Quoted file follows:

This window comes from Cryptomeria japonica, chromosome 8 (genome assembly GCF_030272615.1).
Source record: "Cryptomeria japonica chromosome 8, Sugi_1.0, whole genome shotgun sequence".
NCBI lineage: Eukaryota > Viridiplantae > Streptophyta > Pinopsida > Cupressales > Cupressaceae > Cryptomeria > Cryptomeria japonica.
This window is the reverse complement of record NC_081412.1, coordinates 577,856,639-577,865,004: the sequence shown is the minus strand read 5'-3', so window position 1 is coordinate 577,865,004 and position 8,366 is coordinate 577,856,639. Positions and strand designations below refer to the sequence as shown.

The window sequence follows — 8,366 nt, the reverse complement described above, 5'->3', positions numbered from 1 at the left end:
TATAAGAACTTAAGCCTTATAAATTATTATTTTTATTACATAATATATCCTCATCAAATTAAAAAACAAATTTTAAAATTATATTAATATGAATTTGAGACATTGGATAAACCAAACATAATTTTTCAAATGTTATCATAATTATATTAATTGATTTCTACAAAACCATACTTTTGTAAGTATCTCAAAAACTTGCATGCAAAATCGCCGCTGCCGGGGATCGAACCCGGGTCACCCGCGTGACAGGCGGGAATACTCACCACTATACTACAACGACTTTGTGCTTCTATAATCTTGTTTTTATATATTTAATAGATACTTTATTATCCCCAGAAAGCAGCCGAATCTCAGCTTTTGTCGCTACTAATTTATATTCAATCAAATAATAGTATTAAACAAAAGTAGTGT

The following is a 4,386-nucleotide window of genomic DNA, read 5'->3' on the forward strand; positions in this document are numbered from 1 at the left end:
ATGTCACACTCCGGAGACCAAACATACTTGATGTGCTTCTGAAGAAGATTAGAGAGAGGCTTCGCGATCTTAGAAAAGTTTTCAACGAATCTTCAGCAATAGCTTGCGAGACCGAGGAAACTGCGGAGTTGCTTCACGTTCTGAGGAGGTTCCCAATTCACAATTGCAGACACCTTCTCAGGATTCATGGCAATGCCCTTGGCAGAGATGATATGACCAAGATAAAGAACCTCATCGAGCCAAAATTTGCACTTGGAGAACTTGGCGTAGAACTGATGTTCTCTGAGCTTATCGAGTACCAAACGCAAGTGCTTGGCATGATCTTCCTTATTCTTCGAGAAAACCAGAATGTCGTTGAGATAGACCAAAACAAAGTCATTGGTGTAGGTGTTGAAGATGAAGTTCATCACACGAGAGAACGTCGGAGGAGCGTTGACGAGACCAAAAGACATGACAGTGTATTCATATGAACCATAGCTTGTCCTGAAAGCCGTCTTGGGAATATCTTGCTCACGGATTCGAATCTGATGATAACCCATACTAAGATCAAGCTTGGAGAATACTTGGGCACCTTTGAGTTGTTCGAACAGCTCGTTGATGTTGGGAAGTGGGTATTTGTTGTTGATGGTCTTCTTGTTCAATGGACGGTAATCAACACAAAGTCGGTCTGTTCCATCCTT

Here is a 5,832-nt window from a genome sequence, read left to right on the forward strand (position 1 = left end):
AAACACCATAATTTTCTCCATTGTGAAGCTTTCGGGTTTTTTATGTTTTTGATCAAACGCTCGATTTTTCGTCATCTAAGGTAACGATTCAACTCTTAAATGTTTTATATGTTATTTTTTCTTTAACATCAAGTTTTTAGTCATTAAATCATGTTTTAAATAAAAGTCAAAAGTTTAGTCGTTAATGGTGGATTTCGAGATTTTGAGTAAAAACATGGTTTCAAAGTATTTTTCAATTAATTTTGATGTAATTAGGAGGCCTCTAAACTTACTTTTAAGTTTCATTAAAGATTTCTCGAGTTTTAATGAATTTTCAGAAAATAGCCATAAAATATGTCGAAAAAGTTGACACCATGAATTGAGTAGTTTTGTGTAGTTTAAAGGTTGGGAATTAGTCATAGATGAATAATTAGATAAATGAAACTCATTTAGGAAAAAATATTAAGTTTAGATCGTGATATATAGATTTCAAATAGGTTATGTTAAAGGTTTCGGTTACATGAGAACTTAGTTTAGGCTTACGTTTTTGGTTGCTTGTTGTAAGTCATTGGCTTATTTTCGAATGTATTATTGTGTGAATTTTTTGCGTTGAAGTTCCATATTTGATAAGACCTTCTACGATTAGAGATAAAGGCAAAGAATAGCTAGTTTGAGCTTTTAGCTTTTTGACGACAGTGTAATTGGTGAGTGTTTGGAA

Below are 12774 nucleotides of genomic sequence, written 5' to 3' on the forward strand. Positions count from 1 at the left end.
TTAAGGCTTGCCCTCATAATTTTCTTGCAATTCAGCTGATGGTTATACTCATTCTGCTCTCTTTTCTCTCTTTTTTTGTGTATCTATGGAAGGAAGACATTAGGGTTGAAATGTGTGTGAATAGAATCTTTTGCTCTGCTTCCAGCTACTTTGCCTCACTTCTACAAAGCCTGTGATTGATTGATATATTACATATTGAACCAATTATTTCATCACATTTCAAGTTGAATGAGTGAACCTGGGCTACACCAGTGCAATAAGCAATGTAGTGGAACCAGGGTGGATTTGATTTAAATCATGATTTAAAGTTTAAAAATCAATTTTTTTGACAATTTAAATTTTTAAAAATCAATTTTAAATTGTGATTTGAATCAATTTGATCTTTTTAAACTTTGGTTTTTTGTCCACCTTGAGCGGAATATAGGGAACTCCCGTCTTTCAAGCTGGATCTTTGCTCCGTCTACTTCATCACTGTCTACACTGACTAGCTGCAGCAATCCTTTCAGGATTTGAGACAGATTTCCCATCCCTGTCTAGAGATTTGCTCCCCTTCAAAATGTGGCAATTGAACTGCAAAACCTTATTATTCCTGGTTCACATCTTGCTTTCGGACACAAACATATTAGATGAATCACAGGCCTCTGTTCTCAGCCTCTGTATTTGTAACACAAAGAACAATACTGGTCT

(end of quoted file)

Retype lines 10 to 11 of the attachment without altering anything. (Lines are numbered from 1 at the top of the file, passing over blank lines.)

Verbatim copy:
AAACACCATAATTTTCTCCATTGTGAAGCTTTCGGGTTTTTTATGTTTTTGATCAAACGCTCGATTTTTCGTCATCTAAGGTAACGATTCAACTCTTAAATGTTTTATATGTTATTTTTTCTTTAACATCAAGTTTTTAGTCATTAAATCATGTTTTAAATAAAAGTCAAAAGTTTAGTCGTTAATGGTGGATTTCGAGATTTTGAGTAAAAACATGGTTTCAAAGTATTTTTCAATTAATTTTGATGTAATTAGGAGGCCTCTAAACTTACTTTTAAGTTTCATTAAAGATTTCTCGAGTTTTAATGAATTTTCAGAAAATAGCCATAAAATATGTCGAAAAAGTTGACACCATGAATTGAGTAGTTTTGTGTAGTTTAAAGGTTGGGAATTAGTCATAGATGAATAATTAGATAAATGAAACTCATTTAGGAAAAAATATTAAGTTTAGATCGTGATATATAGATTTCAAATAGGTTATGTTAAAGGTTTCGGTTACATGAGAACTTAGTTTAGGCTTACGTTTTTGGTTGCTTGTTGTAAGTCATTGGCTTATTTTCGAATGTATTATTGTGTGAATTTTTTGCGTTGAAGTTCCATATTTGATAAGACCTTCTACGATTAGAGATAAAGGCAAAGAATAGCTAGTTTGAGCTTTTAGCTTTTTGACGACAGTGTAATTGGTGAGTGTTTGGAA

Below are 12774 nucleotides of genomic sequence, written 5' to 3' on the forward strand. Positions count from 1 at the left end.